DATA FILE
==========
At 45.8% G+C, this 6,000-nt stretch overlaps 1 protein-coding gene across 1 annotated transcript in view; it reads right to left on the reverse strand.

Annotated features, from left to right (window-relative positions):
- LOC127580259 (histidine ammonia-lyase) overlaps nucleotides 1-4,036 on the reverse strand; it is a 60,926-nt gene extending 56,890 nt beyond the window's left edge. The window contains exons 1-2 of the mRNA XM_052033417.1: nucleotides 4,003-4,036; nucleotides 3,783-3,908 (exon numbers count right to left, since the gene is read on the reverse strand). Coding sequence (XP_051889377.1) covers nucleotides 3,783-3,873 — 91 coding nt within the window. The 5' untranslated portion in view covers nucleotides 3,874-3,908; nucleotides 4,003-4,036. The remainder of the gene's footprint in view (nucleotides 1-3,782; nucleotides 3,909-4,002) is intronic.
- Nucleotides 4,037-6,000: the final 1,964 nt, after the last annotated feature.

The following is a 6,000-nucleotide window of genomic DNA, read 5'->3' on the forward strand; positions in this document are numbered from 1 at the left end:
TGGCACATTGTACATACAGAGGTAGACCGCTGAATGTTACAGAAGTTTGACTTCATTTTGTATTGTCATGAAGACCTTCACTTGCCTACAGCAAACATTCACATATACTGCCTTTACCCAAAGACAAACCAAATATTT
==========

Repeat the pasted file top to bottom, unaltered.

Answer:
At 45.8% G+C, this 6,000-nt stretch overlaps 1 protein-coding gene across 1 annotated transcript in view; it reads right to left on the reverse strand.

Annotated features, from left to right (window-relative positions):
- LOC127580259 (histidine ammonia-lyase) overlaps nucleotides 1-4,036 on the reverse strand; it is a 60,926-nt gene extending 56,890 nt beyond the window's left edge. The window contains exons 1-2 of the mRNA XM_052033417.1: nucleotides 4,003-4,036; nucleotides 3,783-3,908 (exon numbers count right to left, since the gene is read on the reverse strand). Coding sequence (XP_051889377.1) covers nucleotides 3,783-3,873 — 91 coding nt within the window. The 5' untranslated portion in view covers nucleotides 3,874-3,908; nucleotides 4,003-4,036. The remainder of the gene's footprint in view (nucleotides 1-3,782; nucleotides 3,909-4,002) is intronic.
- Nucleotides 4,037-6,000: the final 1,964 nt, after the last annotated feature.

The following is a 6,000-nucleotide window of genomic DNA, read 5'->3' on the forward strand; positions in this document are numbered from 1 at the left end:
TGGCACATTGTACATACAGAGGTAGACCGCTGAATGTTACAGAAGTTTGACTTCATTTTGTATTGTCATGAAGACCTTCACTTGCCTACAGCAAACATTCACATATACTGCCTTTACCCAAAGACAAACCAAATATTT